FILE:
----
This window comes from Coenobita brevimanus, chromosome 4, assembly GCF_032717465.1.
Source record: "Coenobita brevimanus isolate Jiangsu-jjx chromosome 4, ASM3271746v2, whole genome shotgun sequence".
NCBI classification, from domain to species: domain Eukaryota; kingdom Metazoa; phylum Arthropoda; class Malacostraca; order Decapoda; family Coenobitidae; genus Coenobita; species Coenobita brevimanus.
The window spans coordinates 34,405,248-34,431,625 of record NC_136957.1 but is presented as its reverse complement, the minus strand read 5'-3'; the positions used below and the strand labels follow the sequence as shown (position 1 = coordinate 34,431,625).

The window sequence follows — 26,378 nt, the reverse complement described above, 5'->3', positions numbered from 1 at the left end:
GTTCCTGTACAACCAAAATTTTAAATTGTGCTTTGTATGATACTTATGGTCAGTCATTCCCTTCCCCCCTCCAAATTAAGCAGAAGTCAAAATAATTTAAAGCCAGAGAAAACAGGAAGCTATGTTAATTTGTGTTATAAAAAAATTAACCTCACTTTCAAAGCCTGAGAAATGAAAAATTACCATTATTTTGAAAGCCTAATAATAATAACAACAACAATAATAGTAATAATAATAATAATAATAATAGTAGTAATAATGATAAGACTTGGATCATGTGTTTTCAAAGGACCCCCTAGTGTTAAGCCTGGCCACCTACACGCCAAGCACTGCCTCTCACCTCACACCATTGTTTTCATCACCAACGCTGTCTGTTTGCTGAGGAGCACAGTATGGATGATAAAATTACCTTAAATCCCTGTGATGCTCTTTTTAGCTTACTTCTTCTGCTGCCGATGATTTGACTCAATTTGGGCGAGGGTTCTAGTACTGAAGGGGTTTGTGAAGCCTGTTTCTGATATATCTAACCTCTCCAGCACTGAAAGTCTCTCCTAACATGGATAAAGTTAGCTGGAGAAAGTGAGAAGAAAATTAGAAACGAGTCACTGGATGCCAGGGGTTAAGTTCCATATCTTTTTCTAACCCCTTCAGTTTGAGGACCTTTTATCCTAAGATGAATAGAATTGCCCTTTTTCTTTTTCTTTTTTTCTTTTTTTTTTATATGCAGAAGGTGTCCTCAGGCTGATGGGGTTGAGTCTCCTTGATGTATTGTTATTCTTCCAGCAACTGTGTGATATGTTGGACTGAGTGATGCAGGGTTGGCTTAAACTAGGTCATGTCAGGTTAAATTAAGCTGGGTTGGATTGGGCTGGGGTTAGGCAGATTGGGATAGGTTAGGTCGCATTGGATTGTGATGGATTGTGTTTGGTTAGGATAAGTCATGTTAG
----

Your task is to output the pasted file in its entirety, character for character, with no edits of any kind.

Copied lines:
This window comes from Coenobita brevimanus, chromosome 4, assembly GCF_032717465.1.
Source record: "Coenobita brevimanus isolate Jiangsu-jjx chromosome 4, ASM3271746v2, whole genome shotgun sequence".
NCBI classification, from domain to species: domain Eukaryota; kingdom Metazoa; phylum Arthropoda; class Malacostraca; order Decapoda; family Coenobitidae; genus Coenobita; species Coenobita brevimanus.
The window spans coordinates 34,405,248-34,431,625 of record NC_136957.1 but is presented as its reverse complement, the minus strand read 5'-3'; the positions used below and the strand labels follow the sequence as shown (position 1 = coordinate 34,431,625).

The window sequence follows — 26,378 nt, the reverse complement described above, 5'->3', positions numbered from 1 at the left end:
GTTCCTGTACAACCAAAATTTTAAATTGTGCTTTGTATGATACTTATGGTCAGTCATTCCCTTCCCCCCTCCAAATTAAGCAGAAGTCAAAATAATTTAAAGCCAGAGAAAACAGGAAGCTATGTTAATTTGTGTTATAAAAAAATTAACCTCACTTTCAAAGCCTGAGAAATGAAAAATTACCATTATTTTGAAAGCCTAATAATAATAACAACAACAATAATAGTAATAATAATAATAATAATAATAGTAGTAATAATGATAAGACTTGGATCATGTGTTTTCAAAGGACCCCCTAGTGTTAAGCCTGGCCACCTACACGCCAAGCACTGCCTCTCACCTCACACCATTGTTTTCATCACCAACGCTGTCTGTTTGCTGAGGAGCACAGTATGGATGATAAAATTACCTTAAATCCCTGTGATGCTCTTTTTAGCTTACTTCTTCTGCTGCCGATGATTTGACTCAATTTGGGCGAGGGTTCTAGTACTGAAGGGGTTTGTGAAGCCTGTTTCTGATATATCTAACCTCTCCAGCACTGAAAGTCTCTCCTAACATGGATAAAGTTAGCTGGAGAAAGTGAGAAGAAAATTAGAAACGAGTCACTGGATGCCAGGGGTTAAGTTCCATATCTTTTTCTAACCCCTTCAGTTTGAGGACCTTTTATCCTAAGATGAATAGAATTGCCCTTTTTCTTTTTCTTTTTTTCTTTTTTTTTTATATGCAGAAGGTGTCCTCAGGCTGATGGGGTTGAGTCTCCTTGATGTATTGTTATTCTTCCAGCAACTGTGTGATATGTTGGACTGAGTGATGCAGGGTTGGCTTAAACTAGGTCATGTCAGGTTAAATTAAGCTGGGTTGGATTGGGCTGGGGTTAGGCAGATTGGGATAGGTTAGGTCGCATTGGATTGTGATGGATTGTGTTTGGTTAGGATAAGTCATGTTAG